Center for Citizen Science

Understanding Nature for Better Future

Research Projects

Center for Citizen Science (CCS) has initiated many research projects involving students, citizens and scientists. After developing the concept of research project, students and citizens conduct field work for scientific data collection, sample collection and observations, they also work in research labs for the analysis and scientists support them with infrastructure and guidance.

Here are some completed research projects by Team CCS

  1. Microbial analysis of river Ganga: Study of changes in microbial diversity across path of Ganga from Gomukh to Gangasagar. Survey and sample collection was carried out by CCS members during July 2015 and Laboratory analysis was done by National Centre for Microbial Resource (NCMR). Research paper has been published in Current Microbiology journal in September 2017 issue.
  2. SATARK Landslide Prediction System: Western Ghats is one of the vulnerable region for landslides during Monsoon. In recent years there are many casualties have been reported due to the landslides during heavy rainfall spells. CCS has done systematic study of landslide events in Maharashtra in last decades and related rainfall events. We found the threshold values of heavy rainfall which indicates the higher possibility of landslides in the particular region. CCS also created the first landslide prone map of northern western ghats for monitoring higher rainfall events to predict landslides at least one day ahead. Research was presented through poster in National Space Science Symposium arranged by ISRO in Vikram Sarabhai Space Centre (VSSC) in February 2016.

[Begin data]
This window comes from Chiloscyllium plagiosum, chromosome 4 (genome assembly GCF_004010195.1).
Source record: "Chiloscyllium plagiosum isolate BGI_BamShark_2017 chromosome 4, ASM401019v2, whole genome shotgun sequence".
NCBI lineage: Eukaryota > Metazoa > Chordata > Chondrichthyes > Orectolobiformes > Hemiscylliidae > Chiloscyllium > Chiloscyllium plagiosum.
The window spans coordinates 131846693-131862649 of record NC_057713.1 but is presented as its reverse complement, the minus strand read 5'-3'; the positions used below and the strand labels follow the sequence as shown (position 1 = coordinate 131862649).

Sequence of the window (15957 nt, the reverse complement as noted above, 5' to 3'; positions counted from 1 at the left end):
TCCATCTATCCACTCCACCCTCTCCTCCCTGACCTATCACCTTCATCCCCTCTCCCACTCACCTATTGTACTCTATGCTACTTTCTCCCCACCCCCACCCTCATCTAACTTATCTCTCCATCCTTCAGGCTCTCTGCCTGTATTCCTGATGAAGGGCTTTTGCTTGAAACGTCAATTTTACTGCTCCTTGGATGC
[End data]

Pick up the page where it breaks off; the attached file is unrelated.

3. Microbial analysis of ‘Dust Storm’ event: Unusual dust storm was reported in Western Maharashtra in the first week of April 2015. Joint team of CCS- NCCS carried out a rapid air survey from Pune to Maumbai to find out microbes from the unusual weather event. The team carried out another survey from same locations one month after the event to study neutral conditions. Results of the study are now ready and soon will be published in scientific journal.
  4. Asteroid occultation observation: Asteroid 22 Kalliope occulted a 9 magnitude star TYC-2430-01124-1 on 25 December 2016 and was clearly observed from India from the multiple locations in Maharshtra on the predicted path. Three teams from CCS could observe the occultation through telescope successfully and one team by photographic method. Occultation duration were recorded different at different locations across the predicted path. The star was occulted briefly for 8.5 seconds by the asteroid near the central path. The results were submitted to International Occultation Timing Association (IOTA), three of the CCS readings were considered by IOTA to predict the shape of the asteroid.

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